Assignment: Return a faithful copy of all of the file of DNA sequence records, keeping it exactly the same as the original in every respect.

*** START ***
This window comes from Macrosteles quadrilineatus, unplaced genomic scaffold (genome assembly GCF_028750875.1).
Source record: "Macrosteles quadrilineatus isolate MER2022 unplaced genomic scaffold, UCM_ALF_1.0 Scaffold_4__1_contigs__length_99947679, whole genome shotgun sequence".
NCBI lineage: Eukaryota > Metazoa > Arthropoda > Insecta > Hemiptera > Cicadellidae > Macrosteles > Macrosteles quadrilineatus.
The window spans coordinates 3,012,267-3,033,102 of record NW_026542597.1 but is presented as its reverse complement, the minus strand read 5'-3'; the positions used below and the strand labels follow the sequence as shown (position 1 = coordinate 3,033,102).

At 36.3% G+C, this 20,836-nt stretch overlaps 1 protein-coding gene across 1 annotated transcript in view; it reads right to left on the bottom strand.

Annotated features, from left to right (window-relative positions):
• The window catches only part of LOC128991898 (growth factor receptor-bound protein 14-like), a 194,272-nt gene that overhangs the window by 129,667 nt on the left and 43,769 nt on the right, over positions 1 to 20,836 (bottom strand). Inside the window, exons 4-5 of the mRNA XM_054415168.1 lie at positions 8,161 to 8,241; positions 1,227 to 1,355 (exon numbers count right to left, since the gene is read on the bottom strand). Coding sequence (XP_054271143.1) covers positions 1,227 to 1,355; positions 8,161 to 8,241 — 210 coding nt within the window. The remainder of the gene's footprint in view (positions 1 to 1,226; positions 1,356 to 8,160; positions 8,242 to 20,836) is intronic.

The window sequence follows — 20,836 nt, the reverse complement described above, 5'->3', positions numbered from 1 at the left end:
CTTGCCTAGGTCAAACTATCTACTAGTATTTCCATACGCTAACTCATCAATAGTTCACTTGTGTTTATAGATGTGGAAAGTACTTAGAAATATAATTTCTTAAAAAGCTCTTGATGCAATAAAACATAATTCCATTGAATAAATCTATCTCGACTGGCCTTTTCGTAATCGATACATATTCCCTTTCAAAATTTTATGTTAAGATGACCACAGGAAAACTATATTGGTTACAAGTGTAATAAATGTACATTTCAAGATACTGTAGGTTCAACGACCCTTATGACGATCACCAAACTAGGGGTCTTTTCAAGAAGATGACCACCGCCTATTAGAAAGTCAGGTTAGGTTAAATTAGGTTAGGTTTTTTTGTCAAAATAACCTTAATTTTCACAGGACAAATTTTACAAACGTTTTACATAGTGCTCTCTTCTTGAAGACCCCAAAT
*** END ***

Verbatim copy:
This window comes from Macrosteles quadrilineatus, unplaced genomic scaffold (genome assembly GCF_028750875.1).
Source record: "Macrosteles quadrilineatus isolate MER2022 unplaced genomic scaffold, UCM_ALF_1.0 Scaffold_4__1_contigs__length_99947679, whole genome shotgun sequence".
NCBI lineage: Eukaryota > Metazoa > Arthropoda > Insecta > Hemiptera > Cicadellidae > Macrosteles > Macrosteles quadrilineatus.
The window spans coordinates 3,012,267-3,033,102 of record NW_026542597.1 but is presented as its reverse complement, the minus strand read 5'-3'; the positions used below and the strand labels follow the sequence as shown (position 1 = coordinate 3,033,102).

At 36.3% G+C, this 20,836-nt stretch overlaps 1 protein-coding gene across 1 annotated transcript in view; it reads right to left on the bottom strand.

Annotated features, from left to right (window-relative positions):
• The window catches only part of LOC128991898 (growth factor receptor-bound protein 14-like), a 194,272-nt gene that overhangs the window by 129,667 nt on the left and 43,769 nt on the right, over positions 1 to 20,836 (bottom strand). Inside the window, exons 4-5 of the mRNA XM_054415168.1 lie at positions 8,161 to 8,241; positions 1,227 to 1,355 (exon numbers count right to left, since the gene is read on the bottom strand). Coding sequence (XP_054271143.1) covers positions 1,227 to 1,355; positions 8,161 to 8,241 — 210 coding nt within the window. The remainder of the gene's footprint in view (positions 1 to 1,226; positions 1,356 to 8,160; positions 8,242 to 20,836) is intronic.

The window sequence follows — 20,836 nt, the reverse complement described above, 5'->3', positions numbered from 1 at the left end:
CTTGCCTAGGTCAAACTATCTACTAGTATTTCCATACGCTAACTCATCAATAGTTCACTTGTGTTTATAGATGTGGAAAGTACTTAGAAATATAATTTCTTAAAAAGCTCTTGATGCAATAAAACATAATTCCATTGAATAAATCTATCTCGACTGGCCTTTTCGTAATCGATACATATTCCCTTTCAAAATTTTATGTTAAGATGACCACAGGAAAACTATATTGGTTACAAGTGTAATAAATGTACATTTCAAGATACTGTAGGTTCAACGACCCTTATGACGATCACCAAACTAGGGGTCTTTTCAAGAAGATGACCACCGCCTATTAGAAAGTCAGGTTAGGTTAAATTAGGTTAGGTTTTTTTGTCAAAATAACCTTAATTTTCACAGGACAAATTTTACAAACGTTTTACATAGTGCTCTCTTCTTGAAGACCCCAAAT